Is Marx's “Labor Theory of Value” true? What's LoV Got to Do with It?
Jim Devine email@example.com
Brad deLong of U.C.-Berkeley economics writes that: >The LTV [“labor theory of value”] is not true: average market prices are not labor values, and the deviations of the average prices of particular commodities from their labor values are not simple redistributions of “surplus value” from boss to boss…. <
It's hard to say that Marx's “labor theory of value” is “not true” if one doesn't understand it, just as it's hard to say that it's “true” if one doesn't understand it. In fact, I think there's a lot of questions about what “it” is.
In fact, it's unclear what to call “it.” The “labor theory of value” is too easy to telescope into David Ricardo's “labor theory of price,” in which amounts of labor that were needed to produce a commodity determines its price (98 percent of the time). This in turn gets us into writing complex mathematical equations for the determination of prices and endless debates about how to mathematically “transform” values into prices, all of the time assuming that values and prices are totally independent phenomena, so that one (values) can be used to derive the other (prices). On top of that, we get into emphasizing market equilibrium conditions (such as the equalization of profit rates between industries), even though markets are seldom, if ever, in equilibrium. That is, we often see monopolies, profit rates that aren't equalized between industries, working conditions and wages that aren't equalized, etc.
That road is a dead end, as indicated by the long and generally fruitless debate over the so-called “transformation problem.” So we need to start from scratch. Since Marx himself never used the phrase “labor theory of value” except to describe others' theories, I'll use his phrase, “the law of value” (LoV) instead.
One thing that should be clear from the start is that the “LoV” does not assert is that “average market prices” for each market equal “labor values.” Quite the contrary: deviations of prices from values are just as important as their connection with each other. Marx was quite conscious before he started Capital that values and prices deviated from each other. In fact, each commodity has both a value and a price.1 They should be seen as two different characteristics of each commodity. The price represents how a commodity is “valued” by individuals in the market. The value, on the other hand, represents how that commodity is “valued” by capitalist society as a whole. It represents the contribution of the labor that went into producing that commodity to the total societal labor process.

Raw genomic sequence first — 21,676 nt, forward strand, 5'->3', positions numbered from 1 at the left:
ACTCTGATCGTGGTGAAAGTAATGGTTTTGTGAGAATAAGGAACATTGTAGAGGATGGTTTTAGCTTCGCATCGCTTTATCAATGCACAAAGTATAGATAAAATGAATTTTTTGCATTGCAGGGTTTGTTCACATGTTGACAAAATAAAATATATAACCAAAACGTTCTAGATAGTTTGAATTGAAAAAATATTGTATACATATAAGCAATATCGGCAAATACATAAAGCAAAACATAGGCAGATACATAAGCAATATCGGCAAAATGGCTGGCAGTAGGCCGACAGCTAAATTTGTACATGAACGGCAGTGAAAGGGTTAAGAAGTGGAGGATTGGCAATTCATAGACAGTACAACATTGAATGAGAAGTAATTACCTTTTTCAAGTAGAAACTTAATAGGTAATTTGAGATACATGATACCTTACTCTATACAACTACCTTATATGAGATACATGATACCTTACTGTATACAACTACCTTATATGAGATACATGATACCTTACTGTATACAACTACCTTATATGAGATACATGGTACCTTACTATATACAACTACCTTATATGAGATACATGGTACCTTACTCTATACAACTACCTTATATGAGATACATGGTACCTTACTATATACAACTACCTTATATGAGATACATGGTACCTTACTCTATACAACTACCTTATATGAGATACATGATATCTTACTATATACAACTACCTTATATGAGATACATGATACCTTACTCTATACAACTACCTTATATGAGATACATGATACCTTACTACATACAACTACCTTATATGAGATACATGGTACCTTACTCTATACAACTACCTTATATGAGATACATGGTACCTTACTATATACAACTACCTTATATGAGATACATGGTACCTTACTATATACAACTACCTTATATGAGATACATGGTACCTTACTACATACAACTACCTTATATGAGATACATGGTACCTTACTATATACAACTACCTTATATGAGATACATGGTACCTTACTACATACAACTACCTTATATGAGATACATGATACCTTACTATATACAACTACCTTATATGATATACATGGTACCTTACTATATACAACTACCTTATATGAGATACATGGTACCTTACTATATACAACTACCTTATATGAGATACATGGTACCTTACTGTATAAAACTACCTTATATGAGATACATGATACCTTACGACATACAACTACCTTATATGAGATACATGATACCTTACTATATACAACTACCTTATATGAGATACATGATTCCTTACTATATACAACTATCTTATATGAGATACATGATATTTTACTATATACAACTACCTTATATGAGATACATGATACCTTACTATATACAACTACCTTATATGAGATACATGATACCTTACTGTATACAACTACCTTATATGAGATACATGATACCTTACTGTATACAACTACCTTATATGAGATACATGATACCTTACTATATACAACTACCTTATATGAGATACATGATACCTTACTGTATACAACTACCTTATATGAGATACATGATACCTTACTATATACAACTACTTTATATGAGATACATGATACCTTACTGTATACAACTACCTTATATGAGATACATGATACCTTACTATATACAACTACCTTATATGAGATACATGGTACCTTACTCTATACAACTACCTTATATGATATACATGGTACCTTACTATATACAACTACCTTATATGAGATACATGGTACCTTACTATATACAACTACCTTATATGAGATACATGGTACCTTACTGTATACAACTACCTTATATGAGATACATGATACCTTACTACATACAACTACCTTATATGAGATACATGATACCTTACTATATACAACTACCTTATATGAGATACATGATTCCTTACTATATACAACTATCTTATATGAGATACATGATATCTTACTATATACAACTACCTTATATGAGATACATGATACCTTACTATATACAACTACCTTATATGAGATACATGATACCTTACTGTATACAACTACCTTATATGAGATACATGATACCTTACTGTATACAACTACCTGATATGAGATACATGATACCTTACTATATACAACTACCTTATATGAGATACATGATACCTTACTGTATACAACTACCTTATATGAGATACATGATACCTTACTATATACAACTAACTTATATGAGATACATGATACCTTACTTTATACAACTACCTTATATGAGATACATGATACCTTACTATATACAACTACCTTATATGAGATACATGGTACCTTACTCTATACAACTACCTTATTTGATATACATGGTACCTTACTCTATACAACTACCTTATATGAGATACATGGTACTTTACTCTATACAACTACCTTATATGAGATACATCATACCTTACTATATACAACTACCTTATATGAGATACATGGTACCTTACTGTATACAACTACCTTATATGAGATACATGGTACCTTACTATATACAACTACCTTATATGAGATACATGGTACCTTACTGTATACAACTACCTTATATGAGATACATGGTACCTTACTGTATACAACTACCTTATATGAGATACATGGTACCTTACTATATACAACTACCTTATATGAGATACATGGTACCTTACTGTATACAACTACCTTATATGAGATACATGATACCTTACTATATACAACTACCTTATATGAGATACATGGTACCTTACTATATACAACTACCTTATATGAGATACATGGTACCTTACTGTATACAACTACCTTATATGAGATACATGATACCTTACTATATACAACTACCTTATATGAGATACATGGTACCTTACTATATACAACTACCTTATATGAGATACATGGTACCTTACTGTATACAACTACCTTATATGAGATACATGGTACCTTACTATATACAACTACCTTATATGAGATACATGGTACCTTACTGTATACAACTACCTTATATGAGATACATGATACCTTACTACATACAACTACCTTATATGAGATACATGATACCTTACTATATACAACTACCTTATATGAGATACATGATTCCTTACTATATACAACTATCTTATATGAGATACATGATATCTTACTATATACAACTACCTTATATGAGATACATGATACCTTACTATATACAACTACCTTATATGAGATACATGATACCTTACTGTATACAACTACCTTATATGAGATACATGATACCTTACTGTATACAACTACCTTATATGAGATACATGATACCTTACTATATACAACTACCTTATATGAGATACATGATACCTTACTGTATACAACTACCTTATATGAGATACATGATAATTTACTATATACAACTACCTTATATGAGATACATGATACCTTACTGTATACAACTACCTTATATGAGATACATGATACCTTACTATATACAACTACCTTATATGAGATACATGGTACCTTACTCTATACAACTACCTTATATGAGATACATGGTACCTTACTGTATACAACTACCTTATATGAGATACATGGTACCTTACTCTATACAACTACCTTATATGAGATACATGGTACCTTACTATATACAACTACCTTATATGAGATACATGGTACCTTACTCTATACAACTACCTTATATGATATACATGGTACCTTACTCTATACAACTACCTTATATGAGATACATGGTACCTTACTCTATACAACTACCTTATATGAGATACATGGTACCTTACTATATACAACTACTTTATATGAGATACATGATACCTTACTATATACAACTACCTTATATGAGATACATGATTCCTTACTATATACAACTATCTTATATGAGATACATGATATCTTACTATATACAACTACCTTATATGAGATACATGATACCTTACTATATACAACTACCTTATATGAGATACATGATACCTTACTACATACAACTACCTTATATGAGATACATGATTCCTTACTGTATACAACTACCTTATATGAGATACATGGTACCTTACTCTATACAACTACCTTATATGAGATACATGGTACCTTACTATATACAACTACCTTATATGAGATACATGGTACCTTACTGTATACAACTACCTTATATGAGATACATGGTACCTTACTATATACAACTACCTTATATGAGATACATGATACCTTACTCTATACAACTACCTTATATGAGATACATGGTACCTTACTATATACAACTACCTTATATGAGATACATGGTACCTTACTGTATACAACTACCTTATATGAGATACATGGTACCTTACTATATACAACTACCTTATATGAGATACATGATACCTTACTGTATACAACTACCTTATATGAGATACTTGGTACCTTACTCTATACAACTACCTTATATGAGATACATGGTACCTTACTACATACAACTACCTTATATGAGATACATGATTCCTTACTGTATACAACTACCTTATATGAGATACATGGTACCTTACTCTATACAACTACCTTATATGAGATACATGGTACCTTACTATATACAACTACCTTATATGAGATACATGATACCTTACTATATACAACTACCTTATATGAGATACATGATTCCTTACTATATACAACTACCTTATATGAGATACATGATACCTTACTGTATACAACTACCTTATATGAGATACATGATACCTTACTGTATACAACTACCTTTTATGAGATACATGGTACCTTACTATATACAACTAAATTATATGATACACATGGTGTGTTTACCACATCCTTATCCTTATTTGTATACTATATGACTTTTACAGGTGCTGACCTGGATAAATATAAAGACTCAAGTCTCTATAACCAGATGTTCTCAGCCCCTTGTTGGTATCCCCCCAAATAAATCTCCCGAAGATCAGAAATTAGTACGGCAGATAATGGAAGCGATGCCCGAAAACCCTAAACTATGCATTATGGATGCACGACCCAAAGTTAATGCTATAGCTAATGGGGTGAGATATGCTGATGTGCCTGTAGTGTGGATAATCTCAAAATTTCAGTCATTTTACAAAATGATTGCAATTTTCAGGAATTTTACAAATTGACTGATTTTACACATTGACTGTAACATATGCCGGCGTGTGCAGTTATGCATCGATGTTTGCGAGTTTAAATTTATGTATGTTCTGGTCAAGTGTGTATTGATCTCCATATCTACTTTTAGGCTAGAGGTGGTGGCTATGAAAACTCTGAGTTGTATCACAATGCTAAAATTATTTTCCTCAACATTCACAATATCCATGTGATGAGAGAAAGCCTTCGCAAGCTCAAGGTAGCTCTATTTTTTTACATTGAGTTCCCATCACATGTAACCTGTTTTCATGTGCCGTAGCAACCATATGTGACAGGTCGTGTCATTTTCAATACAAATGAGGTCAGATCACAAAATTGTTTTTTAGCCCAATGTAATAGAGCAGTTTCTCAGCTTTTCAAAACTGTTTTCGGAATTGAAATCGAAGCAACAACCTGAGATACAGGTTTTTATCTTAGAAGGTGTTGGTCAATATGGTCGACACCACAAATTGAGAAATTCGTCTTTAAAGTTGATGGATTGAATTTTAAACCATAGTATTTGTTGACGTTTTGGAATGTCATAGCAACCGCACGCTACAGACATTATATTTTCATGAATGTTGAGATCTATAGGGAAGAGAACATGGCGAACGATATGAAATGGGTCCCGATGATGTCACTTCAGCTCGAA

Marx's “law of value” is first and foremost not a theory of prices. Economists have typically approached Capital assuming that it's about prices and pricing, but that seems more a symptom of commodity fetishism than a product of a serious reading. That assumption gets in the way of a true understanding.2 If Marx had wanted to study pricing, he would have started with supply and demand — or a Ricardian general equilibrium parable. Rather, the LoV is a theory of social relations between people.3 He sees prices as obscuring these social relations (that's his theory of commodity fetishism in a nutshell), so he uses values instead. If prices actually equaled values, then much of the social relations of capitalism would be more obvious to the casual observer within the system and to the economist. But they don't so, Marx needed the “acid of abstraction” to cut through surface appearances. That's what the law of value is for.
Whereas NC economists start their analysis with the isolated individual person coping with scarcity4 and then move on to trying to understand the common-sense but superficial world of markets. Marx, on the other hand, starts with society, the society that limits, shapes, and sets the context for the operations of individuals and markets.5
As many observers have observed, Marx starts with the abstract and moves to the concrete. In volume I, he starts with an abstract commodity-producing society, one without labor-power, capital, or exploitation. Under these weird conditions, on average, prices equal values, because of the zero degree of exploitation. Even then, there are lots of deviations due to the constant fluctuations of supply and demand. This analysis also provides some insights into commodity exchange in general and sort of a moral yardstick (from the capitalists' own point of view) for judging capitalism, i.e., equal exchange under which prices equal value.
It turns out that capitalism fails according to its own moral yardstick, since capitals are able to exploit labor despite (the assumption of) equal exchange -- and in the end such equal exchange does not prevail. That's the subject of Capital volume I after chapter 3: he deals with capitalism, bringing in labor-power, capital, and exploitation (while showing that profits cannot be created simply via buying and selling but must be produced by labor). However, it's a very abstract capitalism, since he abstracts from the differences amongst the various capitals. So we can talk about volume I describing a “representative capital” -- or alternatively, about a “societal factory” in which capital in general faces labor-power in general in an abstract class conflict.6
In this story of abstract capital, one of the key differences between capitals that's abstracted from is differences in the “organic composition of capital” (differences in technology). Nor are there any land or scarcity rents. So, just as in the first three chapters, values = prices. It's much more intelligent than the common orthodox economist's assumption that an aggregate production function exists, since Marx is talking about the shared characteristics of diverse capitals, i.e., the exploitation of labor and the accumulation of capital. But it's an aggregate theory, a macrofoundation for the microeconomics of volumes II and III of Capital.